The majority of drivers in the United States will experience being pulled over by police at least once in their lifetime. With flashing lights behind you and a feeling of sinking dread in your stomach, being pulled over can be an anxiety-ridden experience. If you have never gone through a traffic stop before, you may not know what to do, and when we do not know what to do, we resort to instincts, which may not always be proper actions. Knowing what you should and should not do when you are pulled over by police may just prevent you from getting a costly traffic ticket.
- As soon as you see an officer flash his lights or sirens at you, you should begin to slow down and pull off on the right-hand side of the road. If there is no shoulder on the road, or it is too narrow to stop on, you should put your hazard lights on to signal to the police officer that you acknowledge that he is pulling you over and find a safe spot to stop.
- Once you are stopping, you should remain in your vehicle. Do not get out of your vehicle unless the officer asks you to do so. If you do get out of your vehicle, the officer may see this as aggressive behavior and a threat to his or her safety.
- You should roll your window down completely and place both hands so they are visible on the steering wheel. This allows the officer to see exactly what you are doing.
- When the officer reaches your window, he or she will ask for your license, registration, and proof of insurance. If you do not have these documents readily handy, you should tell the officer that you are reaching to your glovebox or underseat compartment to get them.
- You should answer any of the police officer’s questions in a polite and truthful manner. Even though you may be upset you are pulled over, you should be respectful to the officer.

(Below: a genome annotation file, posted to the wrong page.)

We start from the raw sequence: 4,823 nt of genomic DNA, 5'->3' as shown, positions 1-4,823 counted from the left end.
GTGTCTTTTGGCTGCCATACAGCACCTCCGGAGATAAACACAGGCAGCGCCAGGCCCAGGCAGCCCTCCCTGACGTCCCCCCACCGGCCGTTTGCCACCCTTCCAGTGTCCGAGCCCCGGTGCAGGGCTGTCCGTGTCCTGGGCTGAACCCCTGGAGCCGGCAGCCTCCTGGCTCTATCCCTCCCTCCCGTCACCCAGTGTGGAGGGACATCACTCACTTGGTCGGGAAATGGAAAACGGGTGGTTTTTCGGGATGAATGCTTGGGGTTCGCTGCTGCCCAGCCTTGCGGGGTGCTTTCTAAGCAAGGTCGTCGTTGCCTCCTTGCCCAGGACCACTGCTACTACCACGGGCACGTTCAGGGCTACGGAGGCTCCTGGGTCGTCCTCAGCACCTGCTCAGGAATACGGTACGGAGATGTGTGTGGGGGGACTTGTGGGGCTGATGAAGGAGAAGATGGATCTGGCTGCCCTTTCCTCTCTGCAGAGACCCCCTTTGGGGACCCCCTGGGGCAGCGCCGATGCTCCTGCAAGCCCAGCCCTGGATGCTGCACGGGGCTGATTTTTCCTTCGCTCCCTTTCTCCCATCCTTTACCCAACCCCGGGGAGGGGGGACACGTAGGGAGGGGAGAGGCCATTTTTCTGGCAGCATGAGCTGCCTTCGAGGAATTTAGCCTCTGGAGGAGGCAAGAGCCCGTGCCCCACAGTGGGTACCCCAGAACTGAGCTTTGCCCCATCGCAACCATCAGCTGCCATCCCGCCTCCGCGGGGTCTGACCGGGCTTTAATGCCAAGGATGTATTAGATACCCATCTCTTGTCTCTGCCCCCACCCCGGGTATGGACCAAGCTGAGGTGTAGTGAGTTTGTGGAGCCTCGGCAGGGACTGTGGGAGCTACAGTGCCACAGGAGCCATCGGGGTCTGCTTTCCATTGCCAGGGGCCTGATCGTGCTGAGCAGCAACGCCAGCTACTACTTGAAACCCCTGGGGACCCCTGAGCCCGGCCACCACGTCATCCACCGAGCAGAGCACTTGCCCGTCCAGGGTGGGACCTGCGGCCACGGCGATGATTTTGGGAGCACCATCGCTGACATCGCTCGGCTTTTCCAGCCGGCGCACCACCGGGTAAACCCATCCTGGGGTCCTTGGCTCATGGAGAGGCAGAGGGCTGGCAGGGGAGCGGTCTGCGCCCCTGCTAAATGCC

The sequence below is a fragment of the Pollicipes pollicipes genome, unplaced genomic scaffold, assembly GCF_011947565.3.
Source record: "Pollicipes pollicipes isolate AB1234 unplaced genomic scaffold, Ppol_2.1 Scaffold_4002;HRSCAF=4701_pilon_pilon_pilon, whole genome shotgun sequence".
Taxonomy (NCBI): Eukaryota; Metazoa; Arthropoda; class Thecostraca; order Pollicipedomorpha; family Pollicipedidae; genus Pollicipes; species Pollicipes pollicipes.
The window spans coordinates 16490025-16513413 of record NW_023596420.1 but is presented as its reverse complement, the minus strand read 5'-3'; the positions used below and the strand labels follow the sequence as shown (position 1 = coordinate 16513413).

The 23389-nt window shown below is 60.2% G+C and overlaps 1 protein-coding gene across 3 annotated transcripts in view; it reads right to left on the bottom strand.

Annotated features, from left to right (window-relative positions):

- If the stop results in a ticket or an arrest, you should not argue with the police officer over why you were stopped or be uncooperative with the officer’s instructions. If you are being pulled over because of suspected DUI, you should comply with the officer’s request for chemical or field sobriety tests.
- Even if you believe the issuance of a ticket was unfair or unwarranted, you should not argue with the officer over the ticket. You will have the chance to present your side of the story at traffic court and explain why you think the ticket was unfair.
Get Representation from an Arlington Heights Traffic Ticket Defense Attorney
If you have ever been pulled over by police before, you know how upsetting it can be. You could follow all of these tips, do everything right and still be issued a ticket. If you have been issued a ticket for a serious traffic offense, it could adversely affect your driving record and carry a fine or even a possible license suspension. Getting a traffic ticket means that you should get immediate help from a Cook County traffic ticket defense lawyer. Scott F. Anderson, Attorney At Law, can help you plead your case in traffic court and fight to prevent a conviction. Call the office at 847-253-3400 to set up a consultation....